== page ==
It was Godard’s intention to draw out a more reserved, bourgeois side Bardot’s screen persona, although producers Carlo Ponti and Joseph E. Levine (the alleged inspiration for Palance’s venal producer) were aghast at the absence of nudity. Godard’s ingenious ‘compromise’ was the now-famous, multi-coloured opening scene where Bardot lists various parts of her anatomy. Strangely, nobody ever mentions the dreamy scenes where the pouty-lipped golden goddess rolls naked on a furry rug, a far more memorably titillating instance of eye-candy. That said, it’s Bardot’s performance that should be praised along with the sublime turns from Piccoli, Palance and Lang. If their characters are the modern incarnations of Greek heroes in heroines, we’re left in no doubt by the end whom Godard regards as the new gods - as he ends the film with a slow zoom into the all-consuming camera’s eye.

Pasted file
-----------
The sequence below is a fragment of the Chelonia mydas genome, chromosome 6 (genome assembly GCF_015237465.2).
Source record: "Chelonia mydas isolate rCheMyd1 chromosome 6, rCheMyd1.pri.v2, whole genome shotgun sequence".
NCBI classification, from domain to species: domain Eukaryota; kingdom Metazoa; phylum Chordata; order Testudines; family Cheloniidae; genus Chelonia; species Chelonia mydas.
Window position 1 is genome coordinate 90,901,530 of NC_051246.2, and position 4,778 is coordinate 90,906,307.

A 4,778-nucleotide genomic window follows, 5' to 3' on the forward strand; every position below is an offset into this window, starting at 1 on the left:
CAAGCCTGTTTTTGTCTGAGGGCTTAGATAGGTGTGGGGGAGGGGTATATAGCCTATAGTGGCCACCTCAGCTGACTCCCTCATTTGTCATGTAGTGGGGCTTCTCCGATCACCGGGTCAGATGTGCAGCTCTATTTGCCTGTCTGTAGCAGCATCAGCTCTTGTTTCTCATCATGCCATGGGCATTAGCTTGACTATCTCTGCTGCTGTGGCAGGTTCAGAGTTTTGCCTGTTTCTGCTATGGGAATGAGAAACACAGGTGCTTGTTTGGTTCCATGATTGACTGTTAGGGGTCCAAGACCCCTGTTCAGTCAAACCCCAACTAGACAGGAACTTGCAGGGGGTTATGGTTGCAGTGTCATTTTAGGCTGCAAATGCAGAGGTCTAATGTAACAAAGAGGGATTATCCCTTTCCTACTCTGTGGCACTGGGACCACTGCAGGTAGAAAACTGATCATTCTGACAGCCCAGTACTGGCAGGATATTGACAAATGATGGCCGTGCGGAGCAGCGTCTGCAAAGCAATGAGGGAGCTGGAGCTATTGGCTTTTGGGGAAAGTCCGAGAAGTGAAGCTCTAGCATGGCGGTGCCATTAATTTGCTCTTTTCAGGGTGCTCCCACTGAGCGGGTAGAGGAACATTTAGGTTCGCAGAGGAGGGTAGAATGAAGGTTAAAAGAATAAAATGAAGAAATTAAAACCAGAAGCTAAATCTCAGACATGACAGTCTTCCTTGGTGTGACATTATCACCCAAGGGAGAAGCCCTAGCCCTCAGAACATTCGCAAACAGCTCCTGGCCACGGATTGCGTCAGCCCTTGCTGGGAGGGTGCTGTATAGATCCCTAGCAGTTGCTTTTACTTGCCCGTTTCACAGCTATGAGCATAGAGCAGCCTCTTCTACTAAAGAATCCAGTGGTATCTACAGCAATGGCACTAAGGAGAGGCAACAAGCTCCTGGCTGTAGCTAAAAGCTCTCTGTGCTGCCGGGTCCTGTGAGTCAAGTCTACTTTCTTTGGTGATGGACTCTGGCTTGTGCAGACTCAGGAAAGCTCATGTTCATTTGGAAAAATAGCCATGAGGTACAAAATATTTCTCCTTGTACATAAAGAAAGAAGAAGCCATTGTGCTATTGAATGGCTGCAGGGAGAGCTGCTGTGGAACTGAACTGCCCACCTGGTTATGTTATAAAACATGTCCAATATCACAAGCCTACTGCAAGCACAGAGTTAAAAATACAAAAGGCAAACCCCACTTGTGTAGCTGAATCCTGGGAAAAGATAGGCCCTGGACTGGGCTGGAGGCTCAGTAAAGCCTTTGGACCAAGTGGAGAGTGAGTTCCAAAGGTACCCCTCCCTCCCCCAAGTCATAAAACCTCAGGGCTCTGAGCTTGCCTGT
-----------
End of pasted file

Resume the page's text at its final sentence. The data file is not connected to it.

Reviewer: Andrew Pragasam

 

This review has been viewed 3592 time(s).

As a member you could Rate this film

 
Review Comments (0)


Untitled 1

Login
  Username:
 
  Password:
 
   
 
Forgotten your details? Enter email address in Username box and click Reminder. Your details will be emailed to you.
   

Latest Poll
Which star probably has psychic powers?
Laurence Fishburne
Nicolas Cage
Anya Taylor-Joy
Patrick Stewart
Sissy Spacek
Michelle Yeoh
Aubrey Plaza
Tom Cruise
Beatrice Dalle
Michael Ironside
   
 
   

Recent Visitors
Graeme Clark
Andrew Pragasam
Darren Jones
Enoch Sneed
  Paul Tuersley
  Chris Garbutt
  Sdfadf Rtfgsdf
Stately Wayne Manor
   

 

Last Updated: